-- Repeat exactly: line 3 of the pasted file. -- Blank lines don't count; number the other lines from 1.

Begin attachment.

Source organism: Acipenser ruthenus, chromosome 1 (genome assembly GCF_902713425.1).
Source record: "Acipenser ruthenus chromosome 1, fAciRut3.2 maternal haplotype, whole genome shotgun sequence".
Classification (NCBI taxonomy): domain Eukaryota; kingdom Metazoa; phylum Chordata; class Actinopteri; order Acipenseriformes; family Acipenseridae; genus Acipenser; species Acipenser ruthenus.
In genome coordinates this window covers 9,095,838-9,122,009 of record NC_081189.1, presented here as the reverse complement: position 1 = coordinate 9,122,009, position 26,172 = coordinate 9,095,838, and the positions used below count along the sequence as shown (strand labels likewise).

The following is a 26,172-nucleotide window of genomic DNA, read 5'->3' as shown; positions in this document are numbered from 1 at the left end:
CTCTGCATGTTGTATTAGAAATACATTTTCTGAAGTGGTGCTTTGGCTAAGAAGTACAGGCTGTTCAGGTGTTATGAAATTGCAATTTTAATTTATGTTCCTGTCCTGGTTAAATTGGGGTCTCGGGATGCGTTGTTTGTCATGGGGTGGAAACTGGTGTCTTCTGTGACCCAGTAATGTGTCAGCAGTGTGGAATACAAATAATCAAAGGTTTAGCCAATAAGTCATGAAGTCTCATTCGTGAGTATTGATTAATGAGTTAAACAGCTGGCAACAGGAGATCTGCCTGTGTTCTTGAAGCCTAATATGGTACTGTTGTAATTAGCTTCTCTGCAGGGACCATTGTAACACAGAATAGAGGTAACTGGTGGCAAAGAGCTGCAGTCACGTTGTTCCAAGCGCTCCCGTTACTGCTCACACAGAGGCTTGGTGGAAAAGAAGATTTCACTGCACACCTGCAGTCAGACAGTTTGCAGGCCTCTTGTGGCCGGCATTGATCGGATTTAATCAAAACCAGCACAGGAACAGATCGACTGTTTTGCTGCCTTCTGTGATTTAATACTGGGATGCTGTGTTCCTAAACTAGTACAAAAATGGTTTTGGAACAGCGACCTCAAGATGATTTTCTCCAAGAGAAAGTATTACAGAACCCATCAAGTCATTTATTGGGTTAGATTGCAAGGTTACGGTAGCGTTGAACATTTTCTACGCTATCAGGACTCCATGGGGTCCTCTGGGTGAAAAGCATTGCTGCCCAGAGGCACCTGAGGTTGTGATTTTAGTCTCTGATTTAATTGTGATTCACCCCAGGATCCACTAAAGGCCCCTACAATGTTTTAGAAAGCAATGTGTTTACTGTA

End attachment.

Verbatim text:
Classification (NCBI taxonomy): domain Eukaryota; kingdom Metazoa; phylum Chordata; class Actinopteri; order Acipenseriformes; family Acipenseridae; genus Acipenser; species Acipenser ruthenus.